The fast acetylator phenotype in diabetes mellitus: abnormal prevalence and association with the ABO blood groups
Diabetologia 1984 Aug;27(2):235-237
Pontiroli AE, Mosca A, de Pasqua A, Alcini D, Pozza G
- The acetylator phenotype and ABO blood groups were evaluated in 55 normal subjects and in 156 diabetic patients [61 with Type 1 (insulin-dependent) diabetes and 95 with Type 2 (non-insulin-dependent) diabetes]. The prevalence of fast acetylators was significantly higher in the Type 1 diabetic patients (53%) than in the control subjects (29%). In the Type 2 diabetic patients the prevalence was 39%, and thus not significantly different from the control or Type 1 diabetic groups. In the Type 2 diabetic patients, but not in the control or in the Type 1 diabetic subjects, an association between the fast acetylator phenotype and the B blood group was found.
Debrisoquine hydroxylation phenotype, acetylation phenotype, and ABO blood groups as genetic host factors of lung cancer risk
Roots I, Drakoulis N, Ploch M, Heinemeyer G, Loddenkemper R, Minks T, Nitz M, Otte F, Koch M Institut fur Klinische Pharmakologie, Freie Universitat Berlin. Klin Wochenschr 1988;66 Suppl 11:87-97
- Bronchogenic carcinoma is closely associated with cigarette smoking although additional environmental or individual factors might regulate a person's susceptibility to that disease. As a third genetic host factor the AB0 blood group frequencies were evaluated in 263 lung cancer patients. The frequency ratio of A/O was significantly higher as compared to 41,423 blood donors (odds ratio 1.37, 95% confidence limits 1.02-1.84, P less than 0.05). A/O tended to be especially high in young patients not older than 50 years. The ratio B/O in bronchial cancer was significantly higher than expected. The results suggest that the debrisoquine hydroxilator status might have an impact on an individual's susceptibility to lung cancer. This association is either a weak one and/or is restricted to certain histological cancer types or to patients with certain characteristics. The acetylator phenotype could not be established as a risk factor, whereas AB0 blood groups seem to influence lung cancer susceptibility.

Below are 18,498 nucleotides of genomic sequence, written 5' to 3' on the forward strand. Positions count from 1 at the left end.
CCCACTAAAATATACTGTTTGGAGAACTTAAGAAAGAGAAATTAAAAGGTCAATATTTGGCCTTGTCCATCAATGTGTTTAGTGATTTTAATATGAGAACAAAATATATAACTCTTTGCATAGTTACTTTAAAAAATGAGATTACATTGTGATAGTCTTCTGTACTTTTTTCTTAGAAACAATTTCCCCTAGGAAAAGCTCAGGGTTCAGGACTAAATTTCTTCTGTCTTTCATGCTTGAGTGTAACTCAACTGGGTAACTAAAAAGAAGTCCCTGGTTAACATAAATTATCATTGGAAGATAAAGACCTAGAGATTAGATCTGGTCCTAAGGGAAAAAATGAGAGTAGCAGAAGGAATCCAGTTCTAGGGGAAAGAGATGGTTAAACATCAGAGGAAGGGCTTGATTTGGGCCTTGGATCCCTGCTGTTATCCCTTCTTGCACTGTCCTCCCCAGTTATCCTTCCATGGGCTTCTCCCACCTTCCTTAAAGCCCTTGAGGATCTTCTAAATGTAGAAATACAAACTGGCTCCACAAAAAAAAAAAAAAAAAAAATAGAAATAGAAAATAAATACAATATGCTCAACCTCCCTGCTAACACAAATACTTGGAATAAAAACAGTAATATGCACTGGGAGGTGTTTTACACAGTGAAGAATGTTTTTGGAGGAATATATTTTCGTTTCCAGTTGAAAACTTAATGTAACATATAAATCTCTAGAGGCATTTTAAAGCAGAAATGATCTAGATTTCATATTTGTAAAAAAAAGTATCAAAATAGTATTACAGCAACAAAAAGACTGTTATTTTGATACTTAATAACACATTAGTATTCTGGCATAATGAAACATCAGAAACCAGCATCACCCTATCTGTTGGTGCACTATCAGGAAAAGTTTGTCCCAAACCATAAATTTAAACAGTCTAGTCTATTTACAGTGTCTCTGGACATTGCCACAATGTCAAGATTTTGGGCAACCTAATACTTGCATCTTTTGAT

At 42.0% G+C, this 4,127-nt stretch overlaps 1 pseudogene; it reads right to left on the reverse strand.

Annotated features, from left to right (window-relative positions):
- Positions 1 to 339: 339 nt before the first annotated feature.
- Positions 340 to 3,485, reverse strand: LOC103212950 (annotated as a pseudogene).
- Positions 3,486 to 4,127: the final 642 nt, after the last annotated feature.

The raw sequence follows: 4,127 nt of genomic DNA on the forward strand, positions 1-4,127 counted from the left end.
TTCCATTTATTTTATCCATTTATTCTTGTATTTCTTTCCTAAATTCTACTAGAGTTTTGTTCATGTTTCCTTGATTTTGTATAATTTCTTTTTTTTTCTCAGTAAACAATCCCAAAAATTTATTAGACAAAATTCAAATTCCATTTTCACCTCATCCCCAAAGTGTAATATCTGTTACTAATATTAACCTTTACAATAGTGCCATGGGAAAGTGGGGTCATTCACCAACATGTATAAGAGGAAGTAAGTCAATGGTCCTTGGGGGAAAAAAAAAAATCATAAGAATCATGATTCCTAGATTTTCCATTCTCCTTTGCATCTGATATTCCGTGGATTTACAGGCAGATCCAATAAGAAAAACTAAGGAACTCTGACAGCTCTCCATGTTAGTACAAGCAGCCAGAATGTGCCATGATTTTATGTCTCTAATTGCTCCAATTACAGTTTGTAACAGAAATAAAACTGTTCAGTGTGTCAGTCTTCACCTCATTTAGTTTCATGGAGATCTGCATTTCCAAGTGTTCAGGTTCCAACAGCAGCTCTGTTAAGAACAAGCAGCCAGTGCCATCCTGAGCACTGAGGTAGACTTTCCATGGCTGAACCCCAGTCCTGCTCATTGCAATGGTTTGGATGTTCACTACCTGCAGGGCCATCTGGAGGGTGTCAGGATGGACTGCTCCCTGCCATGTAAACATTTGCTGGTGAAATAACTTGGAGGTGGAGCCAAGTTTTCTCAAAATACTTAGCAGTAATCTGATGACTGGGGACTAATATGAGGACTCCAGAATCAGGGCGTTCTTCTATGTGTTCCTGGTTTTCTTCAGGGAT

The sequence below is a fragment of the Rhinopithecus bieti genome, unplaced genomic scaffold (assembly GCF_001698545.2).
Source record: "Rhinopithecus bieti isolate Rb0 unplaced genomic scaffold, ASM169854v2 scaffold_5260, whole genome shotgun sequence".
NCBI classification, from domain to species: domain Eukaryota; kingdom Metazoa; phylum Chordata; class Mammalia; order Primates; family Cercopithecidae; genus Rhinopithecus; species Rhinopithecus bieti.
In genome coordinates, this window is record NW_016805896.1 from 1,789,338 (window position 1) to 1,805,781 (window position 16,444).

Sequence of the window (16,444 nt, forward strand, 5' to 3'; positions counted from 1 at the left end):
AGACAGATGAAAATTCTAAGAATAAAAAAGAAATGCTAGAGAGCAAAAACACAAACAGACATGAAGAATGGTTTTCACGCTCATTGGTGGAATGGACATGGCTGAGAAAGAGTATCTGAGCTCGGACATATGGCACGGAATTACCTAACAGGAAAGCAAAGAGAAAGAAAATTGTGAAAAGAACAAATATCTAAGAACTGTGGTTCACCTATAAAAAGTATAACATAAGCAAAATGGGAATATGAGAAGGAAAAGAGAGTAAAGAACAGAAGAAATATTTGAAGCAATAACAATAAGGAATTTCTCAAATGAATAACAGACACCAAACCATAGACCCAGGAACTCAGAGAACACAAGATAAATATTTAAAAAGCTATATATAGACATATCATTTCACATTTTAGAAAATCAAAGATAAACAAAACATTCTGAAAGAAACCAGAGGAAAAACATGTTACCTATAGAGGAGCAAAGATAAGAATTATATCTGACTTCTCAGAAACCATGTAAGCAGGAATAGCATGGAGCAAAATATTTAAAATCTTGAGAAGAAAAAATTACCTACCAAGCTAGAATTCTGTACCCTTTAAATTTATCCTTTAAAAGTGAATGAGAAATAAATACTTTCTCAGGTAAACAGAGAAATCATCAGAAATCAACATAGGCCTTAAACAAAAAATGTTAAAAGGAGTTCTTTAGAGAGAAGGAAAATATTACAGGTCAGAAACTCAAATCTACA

The association of the slow acetylator phenotype with bladder cancer
Journal of Medical Genetics, 1983, Vol 20, 330-333 DA Evans, LC Eze and EJ Whibley
- There is an association between exposure to aromatic amines and the development of bladder cancer. Aromatic amines such as are known to occur in tobacco smoke are polymorphically acetylated. One hundred bladder cancer patients have been acetylator phenotyped. Only three of them were non-smokers at the time of diagnosis. This new series, together with four previous series (each with its own control), have been statistically analysed together. The results show a significant association between the slow acetylator phenotype and bladder cancer. The slow acetylator phenotype is associated about 39% more with bladder cancer than is the rapid acetylator phenotype. This association can be interpreted in one of two ways: (1) rapid acetylators may be protected against developing bladder cancer because they are better able to render amines non-carcinogenic by acetylation, or (2) slow acetylators have greater survival with bladder cancer than rapid acetylators. Further evidence will be required to differentiate between these alternatives.